Low-income kids start school with new supplies

As school students settle into the start of a new year, some low-income kids in districts around the state are getting free supplies to set them up for success. In September, members of the Oakland-based nonprofit K to College partnered with student volunteers from the University of California, Los Angeles to give out $45,000 in school supplies and dental kits to 500 students at Utah Street Elementary School.

The idea of giving school supplies and dental kits to low-income students, with a focus on those who are classified as homeless, started at another UC campus farther north.

“It began as an entirely volunteer-based student group my senior year at UC Berkeley,” said Benito Delgado-Olson, a cofounder and executive director of K to College. “A small number of my colleagues – I guess in 2009 – put together a pilot program along with a business plan.”

With a $22 donation, the nonprofit is able to put together $65 worth of supplies. They have been building corporate sponsorships, investors and a donor-base in recent years.

The volunteers in Los Angeles were joined by Speaker of the State Assembly John Perez, UCLA Chancellor Gene Block and Los Angeles City Councilmember Jose Huizar for the kick-off event at Utah Street Elementary School.

K to College started out simple – by giving backpacks full of school supplies to students at a YMCA after-school program in Berkeley. From there, the program has expanded to include the distribution of dental kits as a big part of their efforts.

Volunteers work with more than 100 school districts in California, many in the Bay Area. Delgado-Olson said he has been spending about half of his time each month traveling to other districts such as the Los Angeles Unified School District and Fresno Unified School District. K to College hosted a kick-off event at Mario Olmos Elementary School in Fresno in August. They also have the Central Coast in their sights.

“Monterey County is high on the list,” Delgado-Olson said, “Particularly Salinas and King City.”

The group added dental kits to their efforts in 2010 when they came across a report that poor oral health is one of the leading causes of absences for public school children. In November 2009, the UCLA Center for Health Policy Research released a study that found that 7 percent of students in the state missed at least one day of school due to a dental problem.

Among those students who missed school for a dental problem, 65 percent of those whose families could not afford dental care were likely to miss two or more days.

“If you’ve ever had a bad toothache or a cavity, you can relate to how hard it is to concentrate on anything,” Delgado-Olson said. “Imagine you are 8 years old and you have multiple teeth that feel that way.”

The dental kits include toothpaste, a toothbrush and floss.

The Maternal Child and Adolescent Health program for the state, along with the Dental Health Foundation, co-sponsored an oral health needs assessment in 2005 of more than 21,000 California school children that found oral health is a growing need among low-income families.

Published in 2006, the study found that by third grade more than 70 percent of children have a history of tooth decay.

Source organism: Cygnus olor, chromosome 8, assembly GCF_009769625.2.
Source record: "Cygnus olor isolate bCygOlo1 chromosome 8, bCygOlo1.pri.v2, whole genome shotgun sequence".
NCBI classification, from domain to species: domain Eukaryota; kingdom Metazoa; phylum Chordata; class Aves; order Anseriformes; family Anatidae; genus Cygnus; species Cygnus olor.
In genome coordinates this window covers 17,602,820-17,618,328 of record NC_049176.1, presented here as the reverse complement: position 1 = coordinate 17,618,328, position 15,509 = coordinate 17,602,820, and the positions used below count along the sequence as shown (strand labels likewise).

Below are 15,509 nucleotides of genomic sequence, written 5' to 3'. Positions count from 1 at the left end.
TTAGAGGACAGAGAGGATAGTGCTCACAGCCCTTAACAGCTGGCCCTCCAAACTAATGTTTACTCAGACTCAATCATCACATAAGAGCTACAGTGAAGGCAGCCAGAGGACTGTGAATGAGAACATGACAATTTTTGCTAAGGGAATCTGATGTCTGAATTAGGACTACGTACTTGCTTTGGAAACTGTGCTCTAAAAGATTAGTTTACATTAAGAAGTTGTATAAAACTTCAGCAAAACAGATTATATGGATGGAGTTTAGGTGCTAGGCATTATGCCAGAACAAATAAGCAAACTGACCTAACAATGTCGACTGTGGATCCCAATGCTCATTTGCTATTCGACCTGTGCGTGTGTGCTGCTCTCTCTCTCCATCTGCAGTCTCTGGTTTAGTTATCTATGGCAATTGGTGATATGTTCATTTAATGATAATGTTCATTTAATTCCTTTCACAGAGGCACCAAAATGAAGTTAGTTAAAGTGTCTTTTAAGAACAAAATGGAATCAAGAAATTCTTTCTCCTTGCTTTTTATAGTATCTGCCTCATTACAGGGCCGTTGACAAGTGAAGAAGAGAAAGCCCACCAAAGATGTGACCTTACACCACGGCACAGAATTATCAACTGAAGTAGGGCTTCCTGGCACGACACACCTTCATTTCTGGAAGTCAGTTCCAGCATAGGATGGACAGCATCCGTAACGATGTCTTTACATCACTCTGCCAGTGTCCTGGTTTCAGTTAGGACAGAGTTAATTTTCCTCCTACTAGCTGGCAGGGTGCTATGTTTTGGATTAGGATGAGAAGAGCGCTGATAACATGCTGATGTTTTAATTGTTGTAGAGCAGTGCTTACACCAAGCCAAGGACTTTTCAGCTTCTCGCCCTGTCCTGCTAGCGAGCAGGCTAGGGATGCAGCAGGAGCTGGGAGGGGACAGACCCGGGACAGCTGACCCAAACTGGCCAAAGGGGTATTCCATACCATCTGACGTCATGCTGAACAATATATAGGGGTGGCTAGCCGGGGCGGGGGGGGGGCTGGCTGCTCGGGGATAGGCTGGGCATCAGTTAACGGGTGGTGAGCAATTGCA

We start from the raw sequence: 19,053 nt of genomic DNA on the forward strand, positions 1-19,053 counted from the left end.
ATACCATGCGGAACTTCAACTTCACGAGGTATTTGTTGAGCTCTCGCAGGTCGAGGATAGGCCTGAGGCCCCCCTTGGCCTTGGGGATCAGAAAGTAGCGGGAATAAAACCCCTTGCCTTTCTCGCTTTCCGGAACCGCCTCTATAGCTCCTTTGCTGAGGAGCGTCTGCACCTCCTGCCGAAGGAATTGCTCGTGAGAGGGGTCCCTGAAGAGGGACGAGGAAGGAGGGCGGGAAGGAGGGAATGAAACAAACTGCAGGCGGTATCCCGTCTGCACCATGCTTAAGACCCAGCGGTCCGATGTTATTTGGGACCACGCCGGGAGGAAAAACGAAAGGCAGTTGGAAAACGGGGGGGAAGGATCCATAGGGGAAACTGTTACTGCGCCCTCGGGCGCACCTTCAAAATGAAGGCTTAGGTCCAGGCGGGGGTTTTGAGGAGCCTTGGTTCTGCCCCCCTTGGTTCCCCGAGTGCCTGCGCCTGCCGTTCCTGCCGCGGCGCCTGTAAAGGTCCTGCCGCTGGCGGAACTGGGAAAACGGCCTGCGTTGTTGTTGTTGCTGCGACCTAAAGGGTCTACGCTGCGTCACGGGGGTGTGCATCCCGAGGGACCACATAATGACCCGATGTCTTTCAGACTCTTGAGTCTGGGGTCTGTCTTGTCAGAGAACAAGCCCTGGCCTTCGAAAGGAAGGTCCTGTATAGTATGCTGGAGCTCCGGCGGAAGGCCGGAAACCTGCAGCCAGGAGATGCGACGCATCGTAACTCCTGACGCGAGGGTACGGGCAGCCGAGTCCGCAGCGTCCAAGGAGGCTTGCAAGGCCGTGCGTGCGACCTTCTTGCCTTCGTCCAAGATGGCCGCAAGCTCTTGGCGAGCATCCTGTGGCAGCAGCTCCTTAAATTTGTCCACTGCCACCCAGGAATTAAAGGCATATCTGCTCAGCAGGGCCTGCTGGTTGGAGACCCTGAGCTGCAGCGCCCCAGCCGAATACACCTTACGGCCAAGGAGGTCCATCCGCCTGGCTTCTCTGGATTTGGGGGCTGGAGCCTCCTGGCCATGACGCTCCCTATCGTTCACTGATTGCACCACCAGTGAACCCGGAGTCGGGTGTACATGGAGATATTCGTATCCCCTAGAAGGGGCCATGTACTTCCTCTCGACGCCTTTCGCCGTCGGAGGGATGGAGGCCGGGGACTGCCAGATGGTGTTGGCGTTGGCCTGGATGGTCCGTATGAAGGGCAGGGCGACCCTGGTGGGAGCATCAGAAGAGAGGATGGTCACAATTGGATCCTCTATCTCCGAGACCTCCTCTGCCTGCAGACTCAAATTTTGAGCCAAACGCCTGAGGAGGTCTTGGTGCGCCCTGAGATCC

The study found that a quarter of those children had untreated tooth decay and about 4 percent reported suffering from dental pain or a tooth abscess.

After the report was released, MCAH set a goal of increasing the number of children who receive preventive dental services such as fluoride.

Since the report was released in 2006, the agency has worked with Women, Infant and Children and California Nutrition Network to produce pamphlet and brochures about how to prevent tooth decay, in Spanish and in English. They have also updated guidelines in a brochure on how to prevent tooth decay in babies and toddlers.

The Healthy People initiative, a federal effort to increase health of Americans by 2020, notes that minorities, those with lower education and those with lower income are more likely to have oral disease and less access to dental treatment.

Delgado-Olson said his group is hoping that giving children some of the tools to keep their teeth clean can help combat some of the issue.

The partnership with the school districts is one of the key ways K to College staff members get their supplies to the students in the most need. They primarily focus on schools with a high rate of students enrolled in the free or reduced lunch program and also students who are identified as McKinney-Vento students. McKinney-Vento is a federal mandate that protects the educational rights of homeless children and youths.

“At a time when funding for our schools is historically low, K to College offers a solution to a basic but critical need of every student – the instructional materials necessary to learn,” said Santa Clara County Office of Education Superintendent Charles Weis, one of seven county superintendents, in a press release. “The partnership between K to College and our school districts ensures that important materials and benefits go to the students who need them the most.”

Since its inception, the group has served more than 220,000 homeless students in more than 100 districts statewide in addition to the low-income students.

“There are various laws that they can’t reveal the information – it’s illegal,” Delgado-Olson said, of school officials releasing names of students identified as homeless. “But they already have the administrator in place to identify who those homeless students are…the feedback we’ve gotten is that it really adds to their relationships and makes them seem like more of a friend.”

For more details, visit www.ktocollege.org.

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